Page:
Challenges of a coupled climate-biosphere model to reproduce vegetation dynamics in Amazonia
Senna, Universidade Federal de Viçosa, email@example.com
Costa, Universidade Federal de Viçosa, firstname.lastname@example.org
We investigate how well a fully coupled atmosphere-biosphere model, CCM3-IBIS, can reproduce vegetation dynamics in Amazonia. We conduct an experiment with three ensembles of the global climate, with fixed climatological sea-surface temperatures and with dynamical vegetation, for a period of 30 years. Two climate variables, precipitation and incident solar radiation, and four vegetation dynamics variables, aboveground live biomass (AGLB), leaf area index (LAI), net primary production (NPP) and land cover, are compared to observations. Precipitation is compared with data from NCEP/NCAR reanalysis, ERA-40 project, CMAP (CPC Merged Analysis of Precipitation), GPCP (Global Precipitation Climatology Project), TRMM (Tropical Rainfall Measuring Mission), CRU, Legates and Willmott (1990) and Leemans and Cramer (1990) databases. Incident solar radiation is compared with GOES algorithm GL1.2. Both climate variables are analyzed for the entire South America. AGLB is compared with the recent map by Saatchi et al. (2007). LAI and NPP are compared with in situ measurements done by LBA researchers. Land cover is compared with land use map from SAGE (Center for Sustainability and the Global Environment). The vegetation variables are analyzed for Amazonia Tropical Forest. Results indicate that the Amazon climate (annual mean and seasonality) is extremely well simulated for both precipitation and incident solar radiation. Vegetation cover patterns reproduce well the observed patterns. Although the climate variables are well represented, there are some differences in the AGLB simulated. These errors in simulated AGLB are probably because the allocation coefficient and resident time of wood, leave and root need to be better represented.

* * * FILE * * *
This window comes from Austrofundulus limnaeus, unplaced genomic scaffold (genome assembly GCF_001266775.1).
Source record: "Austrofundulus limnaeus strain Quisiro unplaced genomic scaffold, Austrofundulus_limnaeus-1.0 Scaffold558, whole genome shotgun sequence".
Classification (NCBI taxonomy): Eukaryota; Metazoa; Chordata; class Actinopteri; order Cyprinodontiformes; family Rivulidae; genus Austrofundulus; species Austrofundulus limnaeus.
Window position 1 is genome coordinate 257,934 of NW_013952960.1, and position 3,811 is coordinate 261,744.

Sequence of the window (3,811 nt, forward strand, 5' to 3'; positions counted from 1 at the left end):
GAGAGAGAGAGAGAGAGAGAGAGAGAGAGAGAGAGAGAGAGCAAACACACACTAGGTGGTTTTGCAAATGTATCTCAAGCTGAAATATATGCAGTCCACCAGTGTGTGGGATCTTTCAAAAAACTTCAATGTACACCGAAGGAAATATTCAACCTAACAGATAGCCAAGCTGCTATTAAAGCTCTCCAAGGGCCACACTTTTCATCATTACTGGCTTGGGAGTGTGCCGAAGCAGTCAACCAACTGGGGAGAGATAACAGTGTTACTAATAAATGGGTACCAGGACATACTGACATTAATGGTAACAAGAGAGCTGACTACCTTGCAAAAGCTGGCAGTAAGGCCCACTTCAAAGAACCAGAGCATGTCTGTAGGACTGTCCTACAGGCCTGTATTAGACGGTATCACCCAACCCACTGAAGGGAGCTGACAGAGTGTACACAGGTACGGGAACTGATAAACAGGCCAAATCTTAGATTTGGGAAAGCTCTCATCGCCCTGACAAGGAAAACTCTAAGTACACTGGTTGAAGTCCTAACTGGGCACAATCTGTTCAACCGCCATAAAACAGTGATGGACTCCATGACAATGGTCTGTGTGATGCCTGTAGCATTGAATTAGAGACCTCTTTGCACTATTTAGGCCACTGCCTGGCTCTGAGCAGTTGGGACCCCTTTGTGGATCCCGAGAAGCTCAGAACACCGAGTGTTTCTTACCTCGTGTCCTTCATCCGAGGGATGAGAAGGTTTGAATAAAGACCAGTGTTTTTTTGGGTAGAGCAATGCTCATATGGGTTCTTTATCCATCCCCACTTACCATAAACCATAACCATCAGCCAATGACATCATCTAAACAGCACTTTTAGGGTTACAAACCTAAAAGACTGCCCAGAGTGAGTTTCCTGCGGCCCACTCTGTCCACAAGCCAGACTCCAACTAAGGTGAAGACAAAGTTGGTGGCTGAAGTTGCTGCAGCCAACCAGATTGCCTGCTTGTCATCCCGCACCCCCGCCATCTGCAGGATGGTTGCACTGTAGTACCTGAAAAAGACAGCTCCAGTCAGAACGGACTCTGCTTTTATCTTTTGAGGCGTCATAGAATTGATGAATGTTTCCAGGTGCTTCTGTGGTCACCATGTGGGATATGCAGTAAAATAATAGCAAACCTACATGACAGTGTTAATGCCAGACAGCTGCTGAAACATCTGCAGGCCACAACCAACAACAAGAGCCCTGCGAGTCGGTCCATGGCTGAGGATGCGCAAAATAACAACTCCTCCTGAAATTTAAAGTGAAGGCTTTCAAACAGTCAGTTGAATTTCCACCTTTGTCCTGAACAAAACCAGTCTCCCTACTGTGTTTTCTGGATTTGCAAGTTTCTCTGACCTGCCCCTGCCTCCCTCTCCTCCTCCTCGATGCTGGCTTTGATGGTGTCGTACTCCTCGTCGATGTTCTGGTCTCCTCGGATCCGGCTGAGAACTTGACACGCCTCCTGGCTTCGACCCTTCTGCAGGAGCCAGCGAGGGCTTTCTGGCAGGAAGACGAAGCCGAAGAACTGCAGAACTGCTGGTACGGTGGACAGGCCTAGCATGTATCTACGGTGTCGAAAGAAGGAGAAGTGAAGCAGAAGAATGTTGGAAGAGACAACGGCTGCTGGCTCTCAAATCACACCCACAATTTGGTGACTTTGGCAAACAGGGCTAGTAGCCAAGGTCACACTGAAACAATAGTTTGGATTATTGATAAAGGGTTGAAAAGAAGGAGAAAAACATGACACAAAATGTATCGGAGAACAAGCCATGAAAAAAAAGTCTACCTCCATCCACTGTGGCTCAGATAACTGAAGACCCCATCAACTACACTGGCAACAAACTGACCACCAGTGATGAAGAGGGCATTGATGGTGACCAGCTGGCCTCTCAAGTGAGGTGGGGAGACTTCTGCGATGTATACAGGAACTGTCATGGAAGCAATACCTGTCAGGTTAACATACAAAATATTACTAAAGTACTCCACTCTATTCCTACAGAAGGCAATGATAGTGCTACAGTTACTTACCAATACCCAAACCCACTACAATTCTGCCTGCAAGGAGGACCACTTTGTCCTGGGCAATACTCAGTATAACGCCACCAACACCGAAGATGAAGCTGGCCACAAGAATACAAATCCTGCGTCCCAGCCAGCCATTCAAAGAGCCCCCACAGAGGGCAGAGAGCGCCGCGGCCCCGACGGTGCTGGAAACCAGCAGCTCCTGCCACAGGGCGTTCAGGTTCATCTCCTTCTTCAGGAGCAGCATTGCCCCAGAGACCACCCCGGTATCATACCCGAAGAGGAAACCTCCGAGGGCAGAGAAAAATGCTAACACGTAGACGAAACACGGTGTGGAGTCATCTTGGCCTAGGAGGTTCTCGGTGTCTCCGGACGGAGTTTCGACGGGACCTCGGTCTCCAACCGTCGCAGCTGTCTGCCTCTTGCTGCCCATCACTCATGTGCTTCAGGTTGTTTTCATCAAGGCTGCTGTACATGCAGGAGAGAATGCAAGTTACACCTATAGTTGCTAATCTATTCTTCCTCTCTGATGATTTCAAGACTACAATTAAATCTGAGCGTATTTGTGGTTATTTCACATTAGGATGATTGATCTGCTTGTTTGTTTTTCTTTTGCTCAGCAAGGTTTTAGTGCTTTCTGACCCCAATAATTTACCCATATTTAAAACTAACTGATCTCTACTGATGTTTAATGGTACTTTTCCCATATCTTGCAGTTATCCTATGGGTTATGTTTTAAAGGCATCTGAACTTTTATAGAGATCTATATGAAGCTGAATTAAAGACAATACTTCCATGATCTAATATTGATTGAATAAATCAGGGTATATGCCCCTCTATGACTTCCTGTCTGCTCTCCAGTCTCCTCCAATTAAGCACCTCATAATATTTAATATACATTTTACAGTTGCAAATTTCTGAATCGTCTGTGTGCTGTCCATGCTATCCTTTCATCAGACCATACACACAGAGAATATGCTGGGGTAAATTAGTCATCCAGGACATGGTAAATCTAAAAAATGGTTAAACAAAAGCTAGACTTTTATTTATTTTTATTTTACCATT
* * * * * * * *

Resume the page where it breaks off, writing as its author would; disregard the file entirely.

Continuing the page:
Science Theme: LC (Land Use and Land Cover Change)